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  • Writer's pictureProfiles in Catholicism

Fifty years of Preda Healing Therapy for abused children

by Father Shay Cullen Profiles in Catholicism

It has been a good start to 2024 for the work of the Preda Foundation that is celebrating its golden 50th anniversary of service rescuing, protecting, healing and empowering children after their ordeal of being trafficked and sexually abused by traffickers, relatives and sex tourists.

The Preda Foundation was begun in 1974 in Olongapo City to help teenage boys that were arrested and jailed as suspects of drug abuse and illegal possession. In those days of martial law, there was also extra-judicial executions of drug users and dealers. Many teenagers were killed. Then, to stop the killings an international initiative named The Colombo Plan promoted a new law in the Philippines that allowed the arrested and accused youth to be released to a rehabilitation center for recovery and healing, and when successfully rehabilitated, they could have the charges against them dismissed and have a normal life.


It was important to save and heal as many as possible and to prevent more drug abuse and killings so I started the Preda Foundation drug rehabilitation center to help these young people. It was later discovered during therapy that many boys were self-medicating because of physical, verbal and sexual abuse in their family. Today, Preda has two therapeutic homes for abused and traumatized boys.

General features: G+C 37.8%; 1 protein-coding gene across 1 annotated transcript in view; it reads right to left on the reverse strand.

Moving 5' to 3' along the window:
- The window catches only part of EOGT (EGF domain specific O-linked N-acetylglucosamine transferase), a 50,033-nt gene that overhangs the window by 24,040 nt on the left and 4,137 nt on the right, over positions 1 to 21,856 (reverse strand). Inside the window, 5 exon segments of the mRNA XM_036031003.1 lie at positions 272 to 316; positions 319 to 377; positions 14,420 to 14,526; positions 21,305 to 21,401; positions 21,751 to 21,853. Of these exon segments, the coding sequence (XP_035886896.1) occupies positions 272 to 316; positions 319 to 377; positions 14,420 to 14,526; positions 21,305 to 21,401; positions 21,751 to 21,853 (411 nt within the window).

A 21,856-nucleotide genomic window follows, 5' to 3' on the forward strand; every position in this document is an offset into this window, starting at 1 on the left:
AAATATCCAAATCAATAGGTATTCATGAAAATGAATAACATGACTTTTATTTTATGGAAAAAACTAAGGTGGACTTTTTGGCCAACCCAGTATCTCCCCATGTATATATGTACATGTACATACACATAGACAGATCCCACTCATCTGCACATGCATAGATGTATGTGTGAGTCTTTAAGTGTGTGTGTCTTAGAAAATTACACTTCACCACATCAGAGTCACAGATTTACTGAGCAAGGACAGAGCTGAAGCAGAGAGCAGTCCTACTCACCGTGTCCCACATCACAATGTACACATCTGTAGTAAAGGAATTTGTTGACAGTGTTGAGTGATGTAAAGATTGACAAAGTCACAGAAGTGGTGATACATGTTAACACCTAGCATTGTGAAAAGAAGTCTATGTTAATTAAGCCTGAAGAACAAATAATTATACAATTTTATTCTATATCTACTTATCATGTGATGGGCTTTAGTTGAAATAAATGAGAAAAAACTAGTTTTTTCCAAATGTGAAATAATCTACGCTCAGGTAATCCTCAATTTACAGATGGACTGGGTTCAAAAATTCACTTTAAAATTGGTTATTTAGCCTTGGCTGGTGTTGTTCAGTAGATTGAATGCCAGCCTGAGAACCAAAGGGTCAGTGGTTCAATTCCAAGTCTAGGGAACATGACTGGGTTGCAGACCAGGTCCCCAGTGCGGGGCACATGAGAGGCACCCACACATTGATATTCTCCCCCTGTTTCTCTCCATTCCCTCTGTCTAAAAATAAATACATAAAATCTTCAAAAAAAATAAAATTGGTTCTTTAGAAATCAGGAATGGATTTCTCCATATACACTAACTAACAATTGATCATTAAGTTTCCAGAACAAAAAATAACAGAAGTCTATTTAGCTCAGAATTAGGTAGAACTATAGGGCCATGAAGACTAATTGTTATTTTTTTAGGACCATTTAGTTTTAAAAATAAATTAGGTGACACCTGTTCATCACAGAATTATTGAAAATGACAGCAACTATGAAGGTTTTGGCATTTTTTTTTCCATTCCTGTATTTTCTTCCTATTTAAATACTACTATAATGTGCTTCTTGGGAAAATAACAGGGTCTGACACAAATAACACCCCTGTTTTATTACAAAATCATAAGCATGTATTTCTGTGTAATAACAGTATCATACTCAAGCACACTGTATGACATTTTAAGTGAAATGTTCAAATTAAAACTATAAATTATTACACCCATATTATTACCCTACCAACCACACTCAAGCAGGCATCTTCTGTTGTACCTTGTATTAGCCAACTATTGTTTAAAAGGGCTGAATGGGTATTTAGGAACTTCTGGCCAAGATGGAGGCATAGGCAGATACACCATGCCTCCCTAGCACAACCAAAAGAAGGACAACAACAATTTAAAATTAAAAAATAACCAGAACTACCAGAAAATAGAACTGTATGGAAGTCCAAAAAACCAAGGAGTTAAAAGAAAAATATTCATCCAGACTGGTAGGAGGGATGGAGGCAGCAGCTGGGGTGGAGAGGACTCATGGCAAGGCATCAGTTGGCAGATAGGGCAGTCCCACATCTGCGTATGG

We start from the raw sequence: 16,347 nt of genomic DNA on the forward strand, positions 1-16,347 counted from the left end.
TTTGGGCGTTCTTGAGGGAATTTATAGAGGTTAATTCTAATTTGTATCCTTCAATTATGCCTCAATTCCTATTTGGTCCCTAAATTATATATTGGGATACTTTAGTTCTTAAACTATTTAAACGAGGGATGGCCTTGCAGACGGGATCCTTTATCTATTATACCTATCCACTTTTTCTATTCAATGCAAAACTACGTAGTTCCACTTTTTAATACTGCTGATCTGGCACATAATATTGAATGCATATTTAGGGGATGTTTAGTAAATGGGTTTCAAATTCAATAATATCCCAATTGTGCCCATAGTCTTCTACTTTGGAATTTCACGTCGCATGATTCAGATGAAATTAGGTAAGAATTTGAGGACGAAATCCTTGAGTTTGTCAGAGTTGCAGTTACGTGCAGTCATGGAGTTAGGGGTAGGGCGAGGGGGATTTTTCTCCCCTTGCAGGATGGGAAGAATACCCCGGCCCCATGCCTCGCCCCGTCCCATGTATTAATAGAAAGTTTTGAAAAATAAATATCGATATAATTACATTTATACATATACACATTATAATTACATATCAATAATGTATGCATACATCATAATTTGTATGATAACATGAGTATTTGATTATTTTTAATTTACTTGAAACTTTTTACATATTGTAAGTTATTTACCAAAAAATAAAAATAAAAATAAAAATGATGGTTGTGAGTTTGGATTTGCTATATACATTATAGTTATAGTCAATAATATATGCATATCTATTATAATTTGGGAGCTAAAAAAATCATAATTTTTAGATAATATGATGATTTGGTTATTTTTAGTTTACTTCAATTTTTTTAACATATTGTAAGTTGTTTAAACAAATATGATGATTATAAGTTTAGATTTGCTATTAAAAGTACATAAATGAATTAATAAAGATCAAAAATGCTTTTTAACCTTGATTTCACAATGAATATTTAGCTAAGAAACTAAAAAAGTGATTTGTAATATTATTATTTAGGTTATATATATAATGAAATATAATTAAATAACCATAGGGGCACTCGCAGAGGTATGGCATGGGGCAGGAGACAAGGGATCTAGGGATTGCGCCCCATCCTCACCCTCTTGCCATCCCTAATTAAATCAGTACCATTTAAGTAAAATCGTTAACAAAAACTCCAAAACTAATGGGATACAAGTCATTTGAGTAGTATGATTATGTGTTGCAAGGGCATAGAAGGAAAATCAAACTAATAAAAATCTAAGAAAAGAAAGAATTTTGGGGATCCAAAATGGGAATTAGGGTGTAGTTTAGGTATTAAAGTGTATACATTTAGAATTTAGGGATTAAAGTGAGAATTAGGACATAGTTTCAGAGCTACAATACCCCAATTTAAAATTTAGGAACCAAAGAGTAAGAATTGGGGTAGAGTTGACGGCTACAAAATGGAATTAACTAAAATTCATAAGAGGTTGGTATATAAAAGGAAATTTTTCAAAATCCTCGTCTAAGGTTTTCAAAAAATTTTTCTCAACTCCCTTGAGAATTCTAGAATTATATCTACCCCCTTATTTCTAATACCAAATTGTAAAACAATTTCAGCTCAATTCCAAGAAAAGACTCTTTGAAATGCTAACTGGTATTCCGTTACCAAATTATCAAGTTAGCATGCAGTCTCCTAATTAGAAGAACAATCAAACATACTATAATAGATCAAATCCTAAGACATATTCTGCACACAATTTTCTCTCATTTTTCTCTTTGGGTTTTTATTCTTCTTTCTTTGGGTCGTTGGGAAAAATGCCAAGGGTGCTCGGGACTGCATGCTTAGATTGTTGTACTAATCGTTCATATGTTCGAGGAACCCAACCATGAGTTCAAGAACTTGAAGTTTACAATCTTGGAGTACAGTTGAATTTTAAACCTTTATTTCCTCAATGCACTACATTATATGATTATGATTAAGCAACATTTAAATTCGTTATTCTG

In Olongapo City, the drug and children and women abuse was because of the negative influence of the US military base situated at Subic Bay next to Olongapo City. The demand of the US sailors and marines for sex entertainment created a sex industry to supply them with young girls, many under-age, that were enslaved in the sex industry where drug abuse was common.


In 1983, Preda uncovered and publicized a child sex abuse trafficking ring in Olongapo City with several child victims suffering from venereal disease, one as young as nine years old, being abused by a US Navy officer and others. The US court martial held in Guam exposed the widespread abuse scandal where the children gave testimony and a US Navy officer was convicted.


The local authorities condemned the expose for giving a bad image to the city and moved to deport the author and close the Preda children’s home. The Preda Foundation started a campaign to close the US bases instead and proposed the facilities be converted to economic free-port zones. It was known as the anti-bases campaign and was successful when in 1991 the Philippine Senate voted to close the bases.


However, it was too late. Very severe damage had been already done to the once sacred Philippine family life and Filipino culture by the permissiveness of Philippine government officials. The officials had allowed and encouraged the sex industry by issuing licenses and operating permits to sex bars and hotels and it still goes on today.


They had made sex for sale and child abuse socially acceptable. There was little, if any, condemnation of it. The age of consent was 12 years of age. One in every three children experience sexual abuse at least once.


Preda was an invited representative to the conference for consultation for the drafting of the UN Convention on the Rights of Child in 1989 in Helsinki, Finland. Soon after ratification, Philippine child protection laws were enacted to comply with the convention. Preda was very active in promoting several new laws then and until the present, recommending a Special Children’s Court for abuse cases.